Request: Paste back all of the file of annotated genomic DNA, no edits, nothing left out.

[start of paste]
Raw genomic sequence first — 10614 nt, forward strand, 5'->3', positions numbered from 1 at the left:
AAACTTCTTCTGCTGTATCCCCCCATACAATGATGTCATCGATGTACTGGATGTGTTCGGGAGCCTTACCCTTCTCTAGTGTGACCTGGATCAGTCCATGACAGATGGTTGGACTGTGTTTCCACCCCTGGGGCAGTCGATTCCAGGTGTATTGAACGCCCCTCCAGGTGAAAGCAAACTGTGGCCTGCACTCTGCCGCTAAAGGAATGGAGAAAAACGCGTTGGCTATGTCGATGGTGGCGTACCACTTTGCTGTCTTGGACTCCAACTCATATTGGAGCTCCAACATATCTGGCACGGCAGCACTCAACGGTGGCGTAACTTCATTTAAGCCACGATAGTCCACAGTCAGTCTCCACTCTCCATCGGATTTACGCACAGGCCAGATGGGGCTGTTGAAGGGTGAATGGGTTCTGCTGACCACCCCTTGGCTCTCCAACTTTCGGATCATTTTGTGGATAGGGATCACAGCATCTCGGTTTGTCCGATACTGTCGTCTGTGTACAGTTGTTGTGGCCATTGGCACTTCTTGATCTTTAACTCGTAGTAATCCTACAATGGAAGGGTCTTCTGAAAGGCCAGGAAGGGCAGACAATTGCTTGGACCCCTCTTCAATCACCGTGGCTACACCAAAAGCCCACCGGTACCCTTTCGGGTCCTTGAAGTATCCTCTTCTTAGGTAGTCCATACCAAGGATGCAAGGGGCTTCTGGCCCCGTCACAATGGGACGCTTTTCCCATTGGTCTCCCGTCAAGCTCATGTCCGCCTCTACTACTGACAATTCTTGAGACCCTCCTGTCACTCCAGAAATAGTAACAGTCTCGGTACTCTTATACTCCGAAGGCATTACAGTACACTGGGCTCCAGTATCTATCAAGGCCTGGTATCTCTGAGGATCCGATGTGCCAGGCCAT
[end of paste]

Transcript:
Raw genomic sequence first — 10614 nt, forward strand, 5'->3', positions numbered from 1 at the left:
AAACTTCTTCTGCTGTATCCCCCCATACAATGATGTCATCGATGTACTGGATGTGTTCGGGAGCCTTACCCTTCTCTAGTGTGACCTGGATCAGTCCATGACAGATGGTTGGACTGTGTTTCCACCCCTGGGGCAGTCGATTCCAGGTGTATTGAACGCCCCTCCAGGTGAAAGCAAACTGTGGCCTGCACTCTGCCGCTAAAGGAATGGAGAAAAACGCGTTGGCTATGTCGATGGTGGCGTACCACTTTGCTGTCTTGGACTCCAACTCATATTGGAGCTCCAACATATCTGGCACGGCAGCACTCAACGGTGGCGTAACTTCATTTAAGCCACGATAGTCCACAGTCAGTCTCCACTCTCCATCGGATTTACGCACAGGCCAGATGGGGCTGTTGAAGGGTGAATGGGTTCTGCTGACCACCCCTTGGCTCTCCAACTTTCGGATCATTTTGTGGATAGGGATCACAGCATCTCGGTTTGTCCGATACTGTCGTCTGTGTACAGTTGTTGTGGCCATTGGCACTTCTTGATCTTTAACTCGTAGTAATCCTACAATGGAAGGGTCTTCTGAAAGGCCAGGAAGGGCAGACAATTGCTTGGACCCCTCTTCAATCACCGTGGCTACACCAAAAGCCCACCGGTACCCTTTCGGGTCCTTGAAGTATCCTCTTCTTAGGTAGTCCATACCAAGGATGCAAGGGGCTTCTGGCCCCGTCACAATGGGACGCTTTTCCCATTGGTCTCCCGTCAAGCTCATGTCCGCCTCTACTACTGACAATTCTTGAGACCCTCCTGTCACTCCAGAAATAGTAACAGTCTCGGTACTCTTATACTCCGAAGGCATTACAGTACACTGGGCTCCAGTATCTATCAAGGCCTGGTATCTCTGAGGATCCGATGTGCCAGGCCAT